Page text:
Now the easiest way to get the early downloads is to simply pay for traffic. For example, create Facebook or Google Ads and wait for the downloads to come in. The drawback of this approach is that has become extremely expensive to do so in 2016. You will pay at least 2-4$ for each download and this number is only likely to increase.
It is very unlikely that you will make the 2$ back for this single user. So you will lose a lot of money and are not even guaranteed that the downloads will push you up the rankings in the App stores. Paid downloads are also usually less valuable than organic downloads (organic = users who found you app by searching in the store).
So, what works if not paid marketing?
- Marketing by Hustling: Get traction for free
- App Store Optimization (ASO)
Marketing by hustling is posting your app in 100s of relevant Facebook groups, for example. It is posting content on Twitter and link to your landing page. It is launching each app on Producthunt and other product pages. I could go on and on with this. Every single tactic has proven more effective than paid downloads in our business. More free marketing tactics here.
Another great way to drive downloads is to translate your app into different languages. The downloads of our Thai app are only to 35% English, followed by Korean (16%) and Chinese (12%).
ASO is a great technique to drive free downloads. It involves making beautiful icons, screenshots, a good app title and description with your relevant keywords.
One example how we increased traffic is we tried out app icons in different colors, say one green, one red. Google has a cool feature (A/B testing) that allows you to show one icon 50% of your users, and the other one the other 50%. You can then measure the performance of each of the icons. We increased our downlaods by 10% just by changing the color of our app icon. Great bang for the buck!
4. Invest time in monetizing your apps
One of the most important things to consider is how you actually make money from your apps. There are a couple of ways, the most important being:
- Sell the app itself (users have to pay for the downlaod)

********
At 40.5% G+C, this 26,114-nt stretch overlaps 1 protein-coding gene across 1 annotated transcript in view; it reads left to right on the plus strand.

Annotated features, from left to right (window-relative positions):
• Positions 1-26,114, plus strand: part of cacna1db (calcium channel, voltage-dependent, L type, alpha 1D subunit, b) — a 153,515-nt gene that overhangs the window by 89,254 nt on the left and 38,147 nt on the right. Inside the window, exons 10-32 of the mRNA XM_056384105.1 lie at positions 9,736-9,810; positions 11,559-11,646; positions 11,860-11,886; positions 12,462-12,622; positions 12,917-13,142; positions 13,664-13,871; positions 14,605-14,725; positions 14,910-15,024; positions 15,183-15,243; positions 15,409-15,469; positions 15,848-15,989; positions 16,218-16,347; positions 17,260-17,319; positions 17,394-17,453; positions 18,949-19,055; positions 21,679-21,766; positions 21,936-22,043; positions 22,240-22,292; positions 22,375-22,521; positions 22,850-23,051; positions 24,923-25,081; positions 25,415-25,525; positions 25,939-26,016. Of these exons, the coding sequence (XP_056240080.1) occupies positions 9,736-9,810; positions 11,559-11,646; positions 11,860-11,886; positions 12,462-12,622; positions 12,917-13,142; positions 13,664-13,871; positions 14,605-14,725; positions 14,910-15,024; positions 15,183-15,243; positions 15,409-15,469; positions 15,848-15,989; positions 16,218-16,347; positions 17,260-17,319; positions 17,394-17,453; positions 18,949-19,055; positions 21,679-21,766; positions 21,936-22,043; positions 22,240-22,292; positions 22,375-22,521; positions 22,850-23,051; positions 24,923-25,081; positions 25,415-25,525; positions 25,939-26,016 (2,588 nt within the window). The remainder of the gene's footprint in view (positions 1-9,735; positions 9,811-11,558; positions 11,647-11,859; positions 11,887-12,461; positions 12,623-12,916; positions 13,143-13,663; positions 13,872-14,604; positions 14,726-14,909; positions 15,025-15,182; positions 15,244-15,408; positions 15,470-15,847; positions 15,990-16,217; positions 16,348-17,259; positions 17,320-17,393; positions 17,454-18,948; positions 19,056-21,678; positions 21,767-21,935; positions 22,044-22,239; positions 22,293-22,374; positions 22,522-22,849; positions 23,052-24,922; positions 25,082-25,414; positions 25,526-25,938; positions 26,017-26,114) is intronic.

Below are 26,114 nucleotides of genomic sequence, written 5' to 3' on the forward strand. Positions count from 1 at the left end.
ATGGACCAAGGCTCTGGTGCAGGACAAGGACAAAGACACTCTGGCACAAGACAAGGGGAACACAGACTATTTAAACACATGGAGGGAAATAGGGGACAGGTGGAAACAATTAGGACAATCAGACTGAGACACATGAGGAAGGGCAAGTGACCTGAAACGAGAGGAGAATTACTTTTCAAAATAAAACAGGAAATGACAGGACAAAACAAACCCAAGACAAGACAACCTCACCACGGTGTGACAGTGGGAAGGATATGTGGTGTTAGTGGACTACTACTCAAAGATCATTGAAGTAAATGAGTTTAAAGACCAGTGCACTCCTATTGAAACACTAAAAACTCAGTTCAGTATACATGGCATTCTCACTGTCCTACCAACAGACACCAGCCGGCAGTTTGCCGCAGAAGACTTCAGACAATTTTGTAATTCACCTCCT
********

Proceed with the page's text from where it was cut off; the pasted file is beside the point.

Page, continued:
- In-App purchases
- Subscription model
The first one, I would avoid at all costs. Due to intense competition of free-to-downlaod apps, users are just not used anymore to pay for apps.
As for the other three models, what to choose depends a lot of what kind of app you have. For simple games, ads may be a good choice. For more sophisticated games or casino games, think about a in app currency or payments to unlock new features.
For our language learn app, in-app-purchases were definitely the way to go, because naturally users are often willing to pay for content useful to them. Later, if you have a lot of satisfied users, you can think about introducing a subscription model.
When it comes to in-app-purchases, it makes sense to experiment a lot with the prices. E.g. we increased the price of our Learn Thai app by 30% and observed 6 weeks the user reactions. The result was clear: Profits in English speaking countries decreased sharply, whereas profits in German speaking countries and Korea went up.
So we reduced the price in English speaking countries and increased the price further in German speaking countries and Korea. After 6 weeks, we repeat the process until we find the sweet spot for the price for any particular app.
To summarize, think hard about how you will make money out of your app, but stay flexible and constantly experiment and optimize prices.
5. Build an app business instead of a single app
You should not go into the the app business with a single app in mind. Your first app will likely cost more time and money than any app you build later in the future. Your first app is first of all an opportunity to learn and make lots of mistake.
So if you decide to build an app, check whether you idea is scalable or not. Ask yourself, can I use the app code to build other apps that provides more value to the same customers, or the same value for another audience? A good example for this is our language apps. Once we had the Learn Thai app in place, we could easily exchange the content and make the exact same app to learn German, Chinese, etc.
Also, realize that you will not be able to do everything yourself once your business grows. And hiring staff will be a lot easier if you have documented all your processes so that they can take over easily.
I hope you learned something from our journey and would be happy to hear about your stories.
Here is the video of the event that accompanied this article: